Back pain can be caused by issues with the muscles, bones, or nerves in the back.

Back pain can vary in location, severity, and accompanying symptoms depending on the cause.

Location

Back pain can arise in any part of the spine. The majority of people, however, suffer from lower back pain.

Type and severity of pain

Muscle pain is characterised by a dull ache or soreness. Muscle pain, which can range from mild to severe and fluctuate in response to stretching, might be triggered or worsened by certain bodily motions.

Nerve pain can cause a burning or stabbing feeling that can spread to other people of the body.

Sciatica is a type of back pain caused by nerve irritation. Sciatica occurs when the sciatic nerve is pinched or compressed, resulting in a searing pain in the lower back that spreads to the buttocks.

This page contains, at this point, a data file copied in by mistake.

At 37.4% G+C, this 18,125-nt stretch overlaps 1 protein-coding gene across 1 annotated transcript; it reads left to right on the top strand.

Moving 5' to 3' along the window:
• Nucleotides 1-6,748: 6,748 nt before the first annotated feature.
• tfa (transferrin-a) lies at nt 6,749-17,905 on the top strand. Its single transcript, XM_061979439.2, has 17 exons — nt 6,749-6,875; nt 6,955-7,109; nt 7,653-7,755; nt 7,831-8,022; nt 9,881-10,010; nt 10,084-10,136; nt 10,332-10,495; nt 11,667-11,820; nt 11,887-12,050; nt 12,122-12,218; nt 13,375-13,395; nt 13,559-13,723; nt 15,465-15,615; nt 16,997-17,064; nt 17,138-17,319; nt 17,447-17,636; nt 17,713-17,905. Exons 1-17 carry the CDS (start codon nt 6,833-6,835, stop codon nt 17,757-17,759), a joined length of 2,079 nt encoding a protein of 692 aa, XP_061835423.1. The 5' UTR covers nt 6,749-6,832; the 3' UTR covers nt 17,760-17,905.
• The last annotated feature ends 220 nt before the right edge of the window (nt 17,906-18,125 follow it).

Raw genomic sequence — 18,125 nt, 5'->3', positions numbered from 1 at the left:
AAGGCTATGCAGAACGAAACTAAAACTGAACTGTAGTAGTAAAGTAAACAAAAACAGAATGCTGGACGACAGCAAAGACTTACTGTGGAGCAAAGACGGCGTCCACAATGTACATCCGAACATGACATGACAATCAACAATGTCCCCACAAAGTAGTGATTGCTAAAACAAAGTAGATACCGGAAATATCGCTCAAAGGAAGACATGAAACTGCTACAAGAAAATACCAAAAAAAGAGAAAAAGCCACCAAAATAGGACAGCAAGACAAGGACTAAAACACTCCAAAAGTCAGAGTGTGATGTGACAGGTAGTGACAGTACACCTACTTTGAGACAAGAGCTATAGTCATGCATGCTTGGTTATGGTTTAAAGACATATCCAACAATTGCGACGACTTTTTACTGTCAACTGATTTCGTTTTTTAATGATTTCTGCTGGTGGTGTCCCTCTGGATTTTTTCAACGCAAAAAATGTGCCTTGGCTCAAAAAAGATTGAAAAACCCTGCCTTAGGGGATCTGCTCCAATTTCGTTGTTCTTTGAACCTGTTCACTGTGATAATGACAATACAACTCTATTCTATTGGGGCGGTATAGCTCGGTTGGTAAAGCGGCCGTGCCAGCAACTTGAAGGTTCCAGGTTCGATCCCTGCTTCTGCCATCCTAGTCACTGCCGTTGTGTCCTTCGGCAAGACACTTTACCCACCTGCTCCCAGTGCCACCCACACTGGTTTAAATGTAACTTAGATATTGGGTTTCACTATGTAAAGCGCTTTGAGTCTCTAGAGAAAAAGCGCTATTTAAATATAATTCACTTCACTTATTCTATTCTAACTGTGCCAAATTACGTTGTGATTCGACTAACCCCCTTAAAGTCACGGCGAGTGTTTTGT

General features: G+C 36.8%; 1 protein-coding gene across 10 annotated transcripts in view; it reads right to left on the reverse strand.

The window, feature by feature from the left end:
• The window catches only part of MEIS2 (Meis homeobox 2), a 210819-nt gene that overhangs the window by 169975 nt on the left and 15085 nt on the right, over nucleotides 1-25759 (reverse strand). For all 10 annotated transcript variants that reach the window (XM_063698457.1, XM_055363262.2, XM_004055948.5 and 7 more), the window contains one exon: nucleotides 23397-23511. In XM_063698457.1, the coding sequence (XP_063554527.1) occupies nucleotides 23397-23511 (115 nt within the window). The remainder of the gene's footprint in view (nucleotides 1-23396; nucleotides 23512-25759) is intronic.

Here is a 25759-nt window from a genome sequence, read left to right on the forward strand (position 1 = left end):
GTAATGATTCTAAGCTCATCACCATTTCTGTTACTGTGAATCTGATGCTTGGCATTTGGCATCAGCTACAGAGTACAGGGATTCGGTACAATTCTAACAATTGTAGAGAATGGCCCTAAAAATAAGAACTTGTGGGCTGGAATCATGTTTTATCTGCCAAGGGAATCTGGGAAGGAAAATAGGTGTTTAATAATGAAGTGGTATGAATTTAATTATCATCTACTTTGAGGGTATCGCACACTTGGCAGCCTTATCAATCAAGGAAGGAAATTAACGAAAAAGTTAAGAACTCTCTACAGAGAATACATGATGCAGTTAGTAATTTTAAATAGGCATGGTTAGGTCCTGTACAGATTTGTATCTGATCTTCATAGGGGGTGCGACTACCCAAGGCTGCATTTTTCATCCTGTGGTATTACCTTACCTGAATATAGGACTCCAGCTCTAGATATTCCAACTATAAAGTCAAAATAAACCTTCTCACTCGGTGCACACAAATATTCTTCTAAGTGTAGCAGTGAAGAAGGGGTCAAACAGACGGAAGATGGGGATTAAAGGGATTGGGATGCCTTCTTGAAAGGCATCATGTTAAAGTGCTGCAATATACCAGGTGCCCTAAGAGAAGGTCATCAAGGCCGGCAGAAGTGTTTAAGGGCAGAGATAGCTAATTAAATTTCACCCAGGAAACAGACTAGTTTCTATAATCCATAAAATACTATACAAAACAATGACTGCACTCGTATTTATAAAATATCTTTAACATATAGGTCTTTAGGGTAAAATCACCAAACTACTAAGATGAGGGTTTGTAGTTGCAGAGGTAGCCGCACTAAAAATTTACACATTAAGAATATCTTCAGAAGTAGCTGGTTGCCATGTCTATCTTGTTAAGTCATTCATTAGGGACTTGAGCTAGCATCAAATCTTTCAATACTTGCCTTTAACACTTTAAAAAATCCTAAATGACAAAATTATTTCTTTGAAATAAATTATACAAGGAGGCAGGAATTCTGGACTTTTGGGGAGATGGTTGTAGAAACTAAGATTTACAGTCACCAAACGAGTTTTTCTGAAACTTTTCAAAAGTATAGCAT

Vertebral fractures or an abnormally formed spine can cause bone pain. This form of pain appears out of nowhere. Bone pain can range from mild to severe, and it normally gets worse as you move.

Symptoms that come with it

Back pain might also cause the following symptoms:

  • weakness in one or both legs
  • inability to empty the bladder
  • loss of control over urination
  • diarrhea or constipation
  • aches or stiffness along the spine
  • sharp, stabbing pain in the neck
  • finding it hard to stand up straight due to pain or muscle spasms
  • walking difficulties
  • numbness or tingling in the back that spreads to the limbs
  • Causes of back pain

Causes of back pain

Back pain is frequently caused by spraining a muscle or ligament in the back. Overstretching, lifting too much weight, or employing inappropriate lifting techniques can all cause back discomfort.